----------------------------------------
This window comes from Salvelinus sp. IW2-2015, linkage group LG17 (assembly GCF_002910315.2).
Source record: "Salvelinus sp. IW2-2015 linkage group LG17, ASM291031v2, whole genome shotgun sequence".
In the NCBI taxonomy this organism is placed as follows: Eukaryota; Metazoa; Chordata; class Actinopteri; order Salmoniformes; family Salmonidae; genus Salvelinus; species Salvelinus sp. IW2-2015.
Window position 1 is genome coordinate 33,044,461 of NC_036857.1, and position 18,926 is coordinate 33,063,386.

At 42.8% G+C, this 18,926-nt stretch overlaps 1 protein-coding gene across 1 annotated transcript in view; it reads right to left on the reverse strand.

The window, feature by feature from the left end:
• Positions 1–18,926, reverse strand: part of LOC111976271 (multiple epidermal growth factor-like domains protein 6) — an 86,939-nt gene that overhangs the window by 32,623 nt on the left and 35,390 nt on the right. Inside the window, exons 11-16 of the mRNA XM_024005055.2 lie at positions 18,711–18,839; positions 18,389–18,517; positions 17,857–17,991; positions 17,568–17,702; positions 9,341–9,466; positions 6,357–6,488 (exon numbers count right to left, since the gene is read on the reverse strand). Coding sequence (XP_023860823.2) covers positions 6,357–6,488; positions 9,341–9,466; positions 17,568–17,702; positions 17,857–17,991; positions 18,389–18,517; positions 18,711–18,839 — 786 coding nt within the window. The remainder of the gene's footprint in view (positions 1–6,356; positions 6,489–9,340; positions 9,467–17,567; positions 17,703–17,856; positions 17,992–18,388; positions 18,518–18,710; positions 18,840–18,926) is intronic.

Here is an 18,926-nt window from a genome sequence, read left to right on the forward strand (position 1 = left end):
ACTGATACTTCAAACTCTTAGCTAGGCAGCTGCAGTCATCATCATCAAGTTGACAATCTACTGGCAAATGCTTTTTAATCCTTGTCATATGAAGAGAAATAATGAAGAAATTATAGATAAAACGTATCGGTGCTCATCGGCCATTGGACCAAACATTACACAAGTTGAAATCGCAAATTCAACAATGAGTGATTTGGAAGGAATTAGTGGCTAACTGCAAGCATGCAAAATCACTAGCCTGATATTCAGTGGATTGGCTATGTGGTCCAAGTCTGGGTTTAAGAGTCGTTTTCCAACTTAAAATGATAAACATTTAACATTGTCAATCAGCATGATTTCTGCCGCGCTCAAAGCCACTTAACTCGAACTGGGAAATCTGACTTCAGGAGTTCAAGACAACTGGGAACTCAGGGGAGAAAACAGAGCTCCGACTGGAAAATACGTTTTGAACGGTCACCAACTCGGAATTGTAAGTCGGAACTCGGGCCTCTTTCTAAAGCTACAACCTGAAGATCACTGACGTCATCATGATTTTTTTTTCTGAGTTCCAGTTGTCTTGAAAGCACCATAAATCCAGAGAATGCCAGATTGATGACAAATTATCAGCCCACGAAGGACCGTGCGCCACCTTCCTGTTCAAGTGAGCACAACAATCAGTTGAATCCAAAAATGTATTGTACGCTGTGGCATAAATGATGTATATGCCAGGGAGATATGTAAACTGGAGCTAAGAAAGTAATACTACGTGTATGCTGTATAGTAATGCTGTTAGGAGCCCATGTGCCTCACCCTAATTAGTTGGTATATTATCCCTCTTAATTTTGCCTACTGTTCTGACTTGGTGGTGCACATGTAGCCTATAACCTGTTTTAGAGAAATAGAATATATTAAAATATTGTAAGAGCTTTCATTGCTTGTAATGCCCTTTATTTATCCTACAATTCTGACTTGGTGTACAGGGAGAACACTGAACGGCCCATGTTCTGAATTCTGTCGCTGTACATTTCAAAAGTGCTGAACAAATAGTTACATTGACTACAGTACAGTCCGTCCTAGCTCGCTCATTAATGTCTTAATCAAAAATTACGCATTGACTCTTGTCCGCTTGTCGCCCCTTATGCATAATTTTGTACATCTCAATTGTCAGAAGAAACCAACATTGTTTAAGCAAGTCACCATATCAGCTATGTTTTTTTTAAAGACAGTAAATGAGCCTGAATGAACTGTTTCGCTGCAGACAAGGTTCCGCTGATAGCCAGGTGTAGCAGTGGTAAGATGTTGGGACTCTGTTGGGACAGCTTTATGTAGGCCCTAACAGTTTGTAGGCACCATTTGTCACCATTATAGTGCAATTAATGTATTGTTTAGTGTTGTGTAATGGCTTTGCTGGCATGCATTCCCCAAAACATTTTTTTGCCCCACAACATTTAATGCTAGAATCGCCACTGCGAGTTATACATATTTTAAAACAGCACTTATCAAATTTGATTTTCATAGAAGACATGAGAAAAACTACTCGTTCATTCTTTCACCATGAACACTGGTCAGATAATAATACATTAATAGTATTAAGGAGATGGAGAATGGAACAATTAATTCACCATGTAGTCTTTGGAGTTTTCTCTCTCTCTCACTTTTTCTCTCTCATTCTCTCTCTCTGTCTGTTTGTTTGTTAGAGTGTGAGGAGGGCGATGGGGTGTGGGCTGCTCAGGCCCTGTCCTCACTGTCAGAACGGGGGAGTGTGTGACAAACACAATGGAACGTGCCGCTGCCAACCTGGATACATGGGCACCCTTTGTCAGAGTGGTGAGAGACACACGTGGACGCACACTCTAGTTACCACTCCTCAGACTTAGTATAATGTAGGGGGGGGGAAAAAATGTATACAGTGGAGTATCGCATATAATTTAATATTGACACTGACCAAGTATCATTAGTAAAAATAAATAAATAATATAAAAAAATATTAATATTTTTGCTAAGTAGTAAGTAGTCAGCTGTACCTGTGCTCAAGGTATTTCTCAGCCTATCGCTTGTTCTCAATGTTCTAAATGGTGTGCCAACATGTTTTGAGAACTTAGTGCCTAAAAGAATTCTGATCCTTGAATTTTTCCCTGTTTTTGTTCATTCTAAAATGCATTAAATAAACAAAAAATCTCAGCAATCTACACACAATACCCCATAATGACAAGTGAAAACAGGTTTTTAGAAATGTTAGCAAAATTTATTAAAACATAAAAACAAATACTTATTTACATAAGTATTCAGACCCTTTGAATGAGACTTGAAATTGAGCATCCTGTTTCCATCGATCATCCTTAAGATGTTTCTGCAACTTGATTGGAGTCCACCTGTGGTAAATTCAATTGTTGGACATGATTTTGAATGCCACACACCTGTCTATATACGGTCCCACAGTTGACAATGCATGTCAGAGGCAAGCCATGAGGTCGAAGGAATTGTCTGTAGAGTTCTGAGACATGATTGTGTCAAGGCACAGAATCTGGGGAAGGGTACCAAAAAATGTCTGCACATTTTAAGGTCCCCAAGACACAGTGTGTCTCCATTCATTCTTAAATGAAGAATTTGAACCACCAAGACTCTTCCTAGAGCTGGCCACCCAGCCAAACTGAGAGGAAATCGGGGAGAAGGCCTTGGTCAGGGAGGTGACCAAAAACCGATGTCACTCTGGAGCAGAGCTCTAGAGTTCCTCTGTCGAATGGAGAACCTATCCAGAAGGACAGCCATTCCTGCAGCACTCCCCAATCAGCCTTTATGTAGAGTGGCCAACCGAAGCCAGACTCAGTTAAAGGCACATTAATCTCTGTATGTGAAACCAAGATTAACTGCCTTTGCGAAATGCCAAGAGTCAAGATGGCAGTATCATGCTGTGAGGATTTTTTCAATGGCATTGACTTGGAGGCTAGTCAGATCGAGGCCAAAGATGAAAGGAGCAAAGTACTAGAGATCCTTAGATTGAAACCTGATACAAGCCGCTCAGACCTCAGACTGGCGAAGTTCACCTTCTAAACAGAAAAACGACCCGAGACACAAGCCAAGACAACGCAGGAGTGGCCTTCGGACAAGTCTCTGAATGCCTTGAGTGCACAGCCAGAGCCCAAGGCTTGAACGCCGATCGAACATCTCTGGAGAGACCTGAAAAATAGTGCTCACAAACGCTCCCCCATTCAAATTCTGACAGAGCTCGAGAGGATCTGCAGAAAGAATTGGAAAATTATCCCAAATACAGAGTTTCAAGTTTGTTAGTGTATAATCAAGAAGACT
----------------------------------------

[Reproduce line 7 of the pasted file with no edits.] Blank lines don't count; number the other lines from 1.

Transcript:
• Positions 1–18,926, reverse strand: part of LOC111976271 (multiple epidermal growth factor-like domains protein 6) — an 86,939-nt gene that overhangs the window by 32,623 nt on the left and 35,390 nt on the right. Inside the window, exons 11-16 of the mRNA XM_024005055.2 lie at positions 18,711–18,839; positions 18,389–18,517; positions 17,857–17,991; positions 17,568–17,702; positions 9,341–9,466; positions 6,357–6,488 (exon numbers count right to left, since the gene is read on the reverse strand). Coding sequence (XP_023860823.2) covers positions 6,357–6,488; positions 9,341–9,466; positions 17,568–17,702; positions 17,857–17,991; positions 18,389–18,517; positions 18,711–18,839 — 786 coding nt within the window. The remainder of the gene's footprint in view (positions 1–6,356; positions 6,489–9,340; positions 9,467–17,567; positions 17,703–17,856; positions 17,992–18,388; positions 18,518–18,710; positions 18,840–18,926) is intronic.